Daily Bafflements

Science learning from history; Nicholson Baker’s tweets; suggestions for employers

The BafflerSeptember 12, 2016
A skillpot. / Nicholas LabyrinthX

A skillpot. / Nicholas LabyrinthX

• Epigenetics, the idea that we can inherit some DNA changes from our parents and ancestors, is in the spotlight these days. So it would be remiss of us not to point out that Jackson Lears made the argument that scientists have a thing or two to learn from historians (not just the other way around) in his review of Jessica Riskin’s The Restless Clock, in our new issue.

• Electric Lit brings us the news that a podcasting platform is trying to revive American local dialects by instructing their hosts to use words like emptins, goose drownder, and nasty-neat. Honorable, yes, but we can’t help but be reminded of Field Notes notebooks, who sought to revive “the vanishing subgenre of agricultural memo books, ornate pocket ledgers and the simple, unassuming beauty of a well-crafted grocery list”—and made a hefty profit. As Caroline O’Donovan argued on the blog, the “transmogrification-by-design of cultural history into brand into profit . . . is perturbing.”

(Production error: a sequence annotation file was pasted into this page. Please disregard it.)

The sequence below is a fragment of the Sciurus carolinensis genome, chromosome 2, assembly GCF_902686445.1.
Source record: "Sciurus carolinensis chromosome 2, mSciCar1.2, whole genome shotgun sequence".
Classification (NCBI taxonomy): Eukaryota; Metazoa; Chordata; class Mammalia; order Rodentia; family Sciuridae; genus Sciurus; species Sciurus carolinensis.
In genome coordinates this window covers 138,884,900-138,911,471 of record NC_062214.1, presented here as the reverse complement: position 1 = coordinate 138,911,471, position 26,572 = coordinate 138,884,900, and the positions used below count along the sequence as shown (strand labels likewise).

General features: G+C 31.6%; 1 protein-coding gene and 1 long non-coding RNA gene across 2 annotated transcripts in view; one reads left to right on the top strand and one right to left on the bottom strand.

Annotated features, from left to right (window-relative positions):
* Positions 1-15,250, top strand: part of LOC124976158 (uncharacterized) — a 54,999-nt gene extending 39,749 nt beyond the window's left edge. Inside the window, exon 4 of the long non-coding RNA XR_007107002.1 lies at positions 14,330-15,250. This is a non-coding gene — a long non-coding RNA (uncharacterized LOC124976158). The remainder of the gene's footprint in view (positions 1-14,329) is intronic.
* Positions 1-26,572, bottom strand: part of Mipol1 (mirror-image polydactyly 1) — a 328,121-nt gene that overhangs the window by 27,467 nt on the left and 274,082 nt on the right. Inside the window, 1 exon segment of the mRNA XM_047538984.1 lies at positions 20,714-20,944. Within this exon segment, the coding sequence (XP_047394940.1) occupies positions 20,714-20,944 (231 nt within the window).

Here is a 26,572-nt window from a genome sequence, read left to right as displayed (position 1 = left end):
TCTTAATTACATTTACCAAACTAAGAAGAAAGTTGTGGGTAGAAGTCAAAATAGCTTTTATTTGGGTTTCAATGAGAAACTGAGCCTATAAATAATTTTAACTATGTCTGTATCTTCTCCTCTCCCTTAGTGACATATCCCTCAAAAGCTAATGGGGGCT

• “20 Ways to Help Your Employees Struggling with Food Insecurity and Hunger.” Three guesses what didn’t make it onto this listicle.

• Nicholson Baker joined Twitter last week and seems to be taking to it like a fish to water. He reviewed fifteen books about JFK’s assassination (“there’s nothing silly about trying to find out what really happened”) for Baffler no. 25.